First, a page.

Technical Whitepaper Update

Expanding Enterprise Adoption. Protecting Users’ Data Privacy.

Hello Airblocers! We’re so excited to release Version 2.0 of Airbloc’s technical whitepaper.

Lately, we have been working on the alpha version implementations ever since we released the first version of the whitepaper. During the time, we’ve made a lot of updates to the technical specifications of Airbloc Protocol to build a more feasible product that can eventually be adopted.

4 major motivations underpin this new technical update:

  • Expanding Enterprise Adoption via Second Party Data Exchange
  • Real-Time Data Query and Segmentation via Data Relayers
  • Improving Scalability via Plasma Sidechain
  • Protecting Users’ Data Privacy via Privacy Shield

Expanding Enterprise Adoption: Second-Party and Segment-Centric Data Exchange

We are expanding Airbloc Protocol to include not just third-party data, but second-party data as well to allow data trading between enterprises.

Previously in our previous version of the technical paper, we focused mainly on third-party data exchange between data owners and data consumers. Over the past few months, we have engaged in deep industry consultations with enterprises and we are convinced that there is indeed demand for second-party data exchange services.

The importance of second-party data is that there are companies that want to create synergy by exchanging with other enterprise data systems without revealing their data to the public. In the case of second-party data, we foresee that there will be high demand for such data exchange by large companies relying on Airbloc.

Airbloc Protocol now supports direct data exchange and segment-centric data exchange. Enterprises can trade data directly with other enterprises without having to trade the data on the public market, and they can also trade user segments— which only contains identity data of the users (e.g. Advertising ID of the 500 users who have installed application A)— instead of trading the full data.

Meanwhile, users can still track which of their data is traded transparently and the corresponding incentives. We believe that this move can expand the adoption of Airbloc significantly by enterprises.

Real-Time Data Query and Segmentation: Data Relayer

Originally, Airbloc Protocol only supported the purchase of static data sets created by data providers on the data marketplace. Now, we’re introducing Data Relayers to support a more dynamic form of data exchange which is user-centric and real-time.

Data Relayer is a node which supports data discovery by providing real-time data query services and segmentation. Data Relayer requires anonymized data from data providers to construct a queryable user profile.

A data consumer can query specific data filters (e.g. Users who are over age 20 and have been installed A application) to data relayers, and data relayers will return data IDs matched with the query in real-time.

Improving Scalability: Plasma Sidechain

Previously, we planned to use a side chain for computationally intensive tasks in Airbloc. Following this new technical paper update, we will be using Plasma, a layer-2 scaling solution for Ethereum.

Ethereum is currently not efficient to handle large amounts of requests due to the low transaction throughput and operational costs due to high transaction fees.

As such, we are developing our own implementation of Plasma sidechain. The plasma sidechain will be used for running our main business logic for data registration and data exchange in Airbloc Protocol.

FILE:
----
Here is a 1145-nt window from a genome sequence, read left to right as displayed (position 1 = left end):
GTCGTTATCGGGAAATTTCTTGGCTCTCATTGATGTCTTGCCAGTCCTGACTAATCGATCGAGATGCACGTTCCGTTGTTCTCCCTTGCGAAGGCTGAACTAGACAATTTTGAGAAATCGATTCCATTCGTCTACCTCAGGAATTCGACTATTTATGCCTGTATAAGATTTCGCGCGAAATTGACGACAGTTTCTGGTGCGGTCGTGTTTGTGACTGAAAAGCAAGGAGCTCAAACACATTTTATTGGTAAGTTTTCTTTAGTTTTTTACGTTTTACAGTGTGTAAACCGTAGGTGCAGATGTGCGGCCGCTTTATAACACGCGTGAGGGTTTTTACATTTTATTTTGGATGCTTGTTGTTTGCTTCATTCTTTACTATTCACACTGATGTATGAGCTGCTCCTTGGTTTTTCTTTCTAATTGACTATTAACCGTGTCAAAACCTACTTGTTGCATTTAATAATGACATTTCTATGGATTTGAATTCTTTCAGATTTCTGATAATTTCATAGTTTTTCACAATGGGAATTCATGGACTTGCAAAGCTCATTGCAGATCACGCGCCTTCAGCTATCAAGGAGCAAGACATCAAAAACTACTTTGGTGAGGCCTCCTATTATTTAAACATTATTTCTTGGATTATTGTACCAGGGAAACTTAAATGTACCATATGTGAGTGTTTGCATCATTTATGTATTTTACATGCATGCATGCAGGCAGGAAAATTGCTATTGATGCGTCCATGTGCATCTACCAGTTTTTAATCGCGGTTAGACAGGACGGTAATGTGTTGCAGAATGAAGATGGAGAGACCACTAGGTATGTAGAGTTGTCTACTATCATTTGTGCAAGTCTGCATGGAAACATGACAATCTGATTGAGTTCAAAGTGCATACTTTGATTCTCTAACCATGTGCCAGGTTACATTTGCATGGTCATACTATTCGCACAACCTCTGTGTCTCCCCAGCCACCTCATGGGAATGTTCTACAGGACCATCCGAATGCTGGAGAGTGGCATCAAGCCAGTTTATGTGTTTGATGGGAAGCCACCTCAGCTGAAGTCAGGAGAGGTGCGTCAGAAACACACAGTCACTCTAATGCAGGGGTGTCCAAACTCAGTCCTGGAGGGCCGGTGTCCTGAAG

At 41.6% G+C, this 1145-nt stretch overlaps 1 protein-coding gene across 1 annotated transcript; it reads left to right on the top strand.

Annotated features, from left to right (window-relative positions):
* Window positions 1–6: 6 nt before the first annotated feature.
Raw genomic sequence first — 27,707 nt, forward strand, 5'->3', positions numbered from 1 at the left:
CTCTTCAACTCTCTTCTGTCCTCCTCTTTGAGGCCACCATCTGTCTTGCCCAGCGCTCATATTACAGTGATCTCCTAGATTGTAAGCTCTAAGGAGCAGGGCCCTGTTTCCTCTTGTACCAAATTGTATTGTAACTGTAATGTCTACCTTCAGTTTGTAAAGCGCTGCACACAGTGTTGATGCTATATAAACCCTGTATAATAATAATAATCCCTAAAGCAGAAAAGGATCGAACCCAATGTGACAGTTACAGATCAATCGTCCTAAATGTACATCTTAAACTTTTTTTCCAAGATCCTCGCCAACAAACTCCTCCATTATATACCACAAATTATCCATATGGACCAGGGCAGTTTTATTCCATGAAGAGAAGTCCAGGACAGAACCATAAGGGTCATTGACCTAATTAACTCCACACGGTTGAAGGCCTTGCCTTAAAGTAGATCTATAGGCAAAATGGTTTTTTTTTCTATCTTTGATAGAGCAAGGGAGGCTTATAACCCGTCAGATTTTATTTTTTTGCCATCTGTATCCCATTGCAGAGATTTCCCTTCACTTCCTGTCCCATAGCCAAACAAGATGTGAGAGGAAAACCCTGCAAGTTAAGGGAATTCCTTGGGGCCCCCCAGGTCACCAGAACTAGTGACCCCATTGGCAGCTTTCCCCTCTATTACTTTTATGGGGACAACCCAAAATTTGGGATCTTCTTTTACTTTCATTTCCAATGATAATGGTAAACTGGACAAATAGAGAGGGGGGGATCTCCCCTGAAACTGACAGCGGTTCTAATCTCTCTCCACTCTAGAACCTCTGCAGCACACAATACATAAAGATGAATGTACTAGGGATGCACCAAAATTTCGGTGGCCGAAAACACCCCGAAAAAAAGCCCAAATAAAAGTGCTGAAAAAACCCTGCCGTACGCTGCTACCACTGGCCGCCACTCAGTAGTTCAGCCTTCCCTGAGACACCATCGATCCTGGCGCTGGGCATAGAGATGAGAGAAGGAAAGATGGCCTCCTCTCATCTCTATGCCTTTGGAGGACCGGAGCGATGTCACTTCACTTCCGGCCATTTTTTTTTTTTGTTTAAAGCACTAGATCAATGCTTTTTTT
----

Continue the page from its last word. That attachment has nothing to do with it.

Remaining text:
We’re currently building our own sidechain called Aero. You can see the source code on Github.

Protecting Users’ Data Privacy: Privacy Shield

Since Airbloc Protocol deals with personal data, the highest priority is placed in protecting data owners’ privacy because we consider privacy breaches as data asset theft.

To hide identity-related information about you on a public blockchain completely, we’re now introducing Anonymized ID (ANID) concept— an anonymous ID that prevents tracking of the user from unwanted third parties with malicious intent.

Here’s a simple explaination to how Anonymized ID (ANID) work:

  1. De-Identification: Users’ identity data is hashed upon data collection. This process prevents identity data (e.g. Email, Phone Number, SSN) from being used for malicious purposes (e.g. Spam Mails) outside of tracking and identification.
  2. Identity Masking: When anonymized data of the user is traded or referenced on the public blockchain (e.g. Data Exchange Log), Airbloc generates an Anonymized ID for the user. The ANID, rather than the actual user’s identity data is used during intermediate data trading processes by data relayers or data processors to prevent backtracking from unwarranted parties, thus protecting the user’s privacy.
  3. Private Identity Matching: The ANID of the user needs to be converted back to the real user’s identifier after the ANID is used. To prevent the user’s ID from being exposed to the public, Airbloc introduced Private Identity Matching. Powered by Zero-Knowledge Proofs.

Aside from the above mentioned points, there are also other updates such as data pipeline revamp, GDPR compliance, and redefined roles for stakeholders in Airbloc’s ecosystem.

New concepts such as Contribution Graph, Data Availability Challenge, Decentralized Data Warehouse and Re-Encryption Proxy have also been introduced. You can check the rest of the details in our new technical whitepaper.

You can check the new English technical whitepaper at:

Alternatively, you can visit our website at airbloc.org!

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